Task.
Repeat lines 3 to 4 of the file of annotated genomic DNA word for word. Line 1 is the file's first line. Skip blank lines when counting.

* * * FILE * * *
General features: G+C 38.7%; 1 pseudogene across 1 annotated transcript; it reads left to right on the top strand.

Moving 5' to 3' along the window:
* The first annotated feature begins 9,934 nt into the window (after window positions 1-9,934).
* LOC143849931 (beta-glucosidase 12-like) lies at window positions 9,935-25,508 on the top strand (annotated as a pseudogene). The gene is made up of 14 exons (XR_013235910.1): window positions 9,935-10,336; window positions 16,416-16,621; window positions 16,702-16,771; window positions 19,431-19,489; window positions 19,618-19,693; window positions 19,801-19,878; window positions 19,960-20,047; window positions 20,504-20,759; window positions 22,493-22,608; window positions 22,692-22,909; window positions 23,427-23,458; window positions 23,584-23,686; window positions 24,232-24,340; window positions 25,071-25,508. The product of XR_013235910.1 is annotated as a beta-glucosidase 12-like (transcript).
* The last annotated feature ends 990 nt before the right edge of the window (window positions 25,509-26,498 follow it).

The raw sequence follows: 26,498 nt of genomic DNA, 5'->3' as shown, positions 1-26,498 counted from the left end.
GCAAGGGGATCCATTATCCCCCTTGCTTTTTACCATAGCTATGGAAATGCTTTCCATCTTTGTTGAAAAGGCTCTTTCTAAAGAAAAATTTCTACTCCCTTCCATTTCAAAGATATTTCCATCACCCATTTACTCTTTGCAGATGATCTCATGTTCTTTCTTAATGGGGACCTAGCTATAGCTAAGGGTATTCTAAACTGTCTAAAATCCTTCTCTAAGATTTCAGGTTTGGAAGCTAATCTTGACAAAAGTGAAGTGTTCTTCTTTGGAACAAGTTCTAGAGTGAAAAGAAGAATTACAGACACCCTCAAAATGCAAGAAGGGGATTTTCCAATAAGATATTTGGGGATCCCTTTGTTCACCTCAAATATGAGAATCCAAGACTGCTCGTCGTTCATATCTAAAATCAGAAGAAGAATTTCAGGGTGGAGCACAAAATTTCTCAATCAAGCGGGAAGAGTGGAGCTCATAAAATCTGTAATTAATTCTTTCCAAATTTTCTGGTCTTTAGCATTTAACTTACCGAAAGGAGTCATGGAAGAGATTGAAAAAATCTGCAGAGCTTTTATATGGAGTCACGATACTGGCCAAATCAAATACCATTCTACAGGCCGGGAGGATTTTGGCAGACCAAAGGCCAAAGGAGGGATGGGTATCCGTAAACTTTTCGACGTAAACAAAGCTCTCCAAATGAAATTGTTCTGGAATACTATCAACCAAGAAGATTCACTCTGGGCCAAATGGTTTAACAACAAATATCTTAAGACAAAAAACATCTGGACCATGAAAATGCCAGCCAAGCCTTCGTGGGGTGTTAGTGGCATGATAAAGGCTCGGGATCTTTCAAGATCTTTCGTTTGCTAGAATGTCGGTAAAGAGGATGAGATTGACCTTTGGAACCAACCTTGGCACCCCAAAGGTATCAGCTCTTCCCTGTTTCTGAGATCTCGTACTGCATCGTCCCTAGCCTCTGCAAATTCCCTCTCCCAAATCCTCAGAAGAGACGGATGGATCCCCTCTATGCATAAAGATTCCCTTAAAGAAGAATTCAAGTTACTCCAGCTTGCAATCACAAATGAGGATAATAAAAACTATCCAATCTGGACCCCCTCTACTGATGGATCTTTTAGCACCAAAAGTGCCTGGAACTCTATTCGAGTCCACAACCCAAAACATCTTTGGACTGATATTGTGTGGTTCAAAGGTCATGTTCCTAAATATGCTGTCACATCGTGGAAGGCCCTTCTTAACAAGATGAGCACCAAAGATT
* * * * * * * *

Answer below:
* The first annotated feature begins 9,934 nt into the window (after window positions 1-9,934).
* LOC143849931 (beta-glucosidase 12-like) lies at window positions 9,935-25,508 on the top strand (annotated as a pseudogene). The gene is made up of 14 exons (XR_013235910.1): window positions 9,935-10,336; window positions 16,416-16,621; window positions 16,702-16,771; window positions 19,431-19,489; window positions 19,618-19,693; window positions 19,801-19,878; window positions 19,960-20,047; window positions 20,504-20,759; window positions 22,493-22,608; window positions 22,692-22,909; window positions 23,427-23,458; window positions 23,584-23,686; window positions 24,232-24,340; window positions 25,071-25,508. The product of XR_013235910.1 is annotated as a beta-glucosidase 12-like (transcript).